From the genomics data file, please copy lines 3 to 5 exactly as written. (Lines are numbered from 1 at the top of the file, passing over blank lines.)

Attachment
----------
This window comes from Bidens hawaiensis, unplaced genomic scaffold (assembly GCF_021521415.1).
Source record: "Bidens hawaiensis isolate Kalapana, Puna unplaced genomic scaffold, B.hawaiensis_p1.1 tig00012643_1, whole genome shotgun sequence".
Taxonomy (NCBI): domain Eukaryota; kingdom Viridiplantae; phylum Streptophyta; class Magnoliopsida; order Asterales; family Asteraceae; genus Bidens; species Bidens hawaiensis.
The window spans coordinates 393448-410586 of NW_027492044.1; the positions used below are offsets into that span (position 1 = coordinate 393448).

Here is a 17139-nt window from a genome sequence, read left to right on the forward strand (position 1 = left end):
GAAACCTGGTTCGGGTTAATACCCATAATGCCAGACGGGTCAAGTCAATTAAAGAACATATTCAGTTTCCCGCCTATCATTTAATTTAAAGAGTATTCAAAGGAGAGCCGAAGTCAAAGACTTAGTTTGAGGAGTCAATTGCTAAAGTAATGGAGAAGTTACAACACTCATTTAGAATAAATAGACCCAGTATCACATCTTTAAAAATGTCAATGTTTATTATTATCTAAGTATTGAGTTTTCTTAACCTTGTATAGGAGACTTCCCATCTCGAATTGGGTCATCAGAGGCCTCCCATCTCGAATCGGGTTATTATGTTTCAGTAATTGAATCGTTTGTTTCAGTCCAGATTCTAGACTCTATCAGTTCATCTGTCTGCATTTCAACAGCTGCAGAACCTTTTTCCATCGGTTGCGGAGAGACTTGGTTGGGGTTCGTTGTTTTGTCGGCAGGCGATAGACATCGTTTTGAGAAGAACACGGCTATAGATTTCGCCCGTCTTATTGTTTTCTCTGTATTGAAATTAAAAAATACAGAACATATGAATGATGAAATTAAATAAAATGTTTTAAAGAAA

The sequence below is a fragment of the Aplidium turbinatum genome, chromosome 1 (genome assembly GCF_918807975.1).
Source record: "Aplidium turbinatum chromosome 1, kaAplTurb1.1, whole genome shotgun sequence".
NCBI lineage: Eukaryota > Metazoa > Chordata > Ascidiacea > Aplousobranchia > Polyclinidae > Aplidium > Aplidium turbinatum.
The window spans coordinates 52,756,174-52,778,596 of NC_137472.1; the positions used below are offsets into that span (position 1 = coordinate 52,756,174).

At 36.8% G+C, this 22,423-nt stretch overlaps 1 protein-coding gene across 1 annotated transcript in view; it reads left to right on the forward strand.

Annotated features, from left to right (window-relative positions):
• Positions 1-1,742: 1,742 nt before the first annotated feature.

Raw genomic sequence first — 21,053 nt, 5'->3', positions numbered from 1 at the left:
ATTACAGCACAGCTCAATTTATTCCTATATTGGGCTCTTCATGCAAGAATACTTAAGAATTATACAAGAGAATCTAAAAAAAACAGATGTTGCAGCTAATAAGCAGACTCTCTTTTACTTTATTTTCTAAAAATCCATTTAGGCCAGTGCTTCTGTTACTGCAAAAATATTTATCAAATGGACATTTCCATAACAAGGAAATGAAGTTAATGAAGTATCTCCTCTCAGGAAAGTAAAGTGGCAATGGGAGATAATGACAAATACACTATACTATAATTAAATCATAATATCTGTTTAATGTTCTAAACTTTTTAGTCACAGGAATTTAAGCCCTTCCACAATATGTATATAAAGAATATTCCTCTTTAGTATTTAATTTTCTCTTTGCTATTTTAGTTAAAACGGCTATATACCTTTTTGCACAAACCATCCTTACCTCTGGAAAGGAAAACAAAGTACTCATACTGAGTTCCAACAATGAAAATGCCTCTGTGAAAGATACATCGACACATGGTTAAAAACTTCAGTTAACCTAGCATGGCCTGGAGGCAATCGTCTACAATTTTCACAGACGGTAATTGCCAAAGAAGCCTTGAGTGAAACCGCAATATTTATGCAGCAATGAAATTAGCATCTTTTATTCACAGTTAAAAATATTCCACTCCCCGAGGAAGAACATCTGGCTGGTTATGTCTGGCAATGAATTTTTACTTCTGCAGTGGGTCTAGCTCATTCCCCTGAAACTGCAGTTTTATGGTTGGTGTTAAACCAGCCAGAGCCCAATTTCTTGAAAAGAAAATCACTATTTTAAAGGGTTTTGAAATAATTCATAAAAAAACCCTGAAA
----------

Taxonomy (NCBI): domain Eukaryota; kingdom Viridiplantae; phylum Streptophyta; class Magnoliopsida; order Asterales; family Asteraceae; genus Bidens; species Bidens hawaiensis.
The window spans coordinates 393448-410586 of NW_027492044.1; the positions used below are offsets into that span (position 1 = coordinate 393448).

Here is a 17139-nt window from a genome sequence, read left to right on the forward strand (position 1 = left end):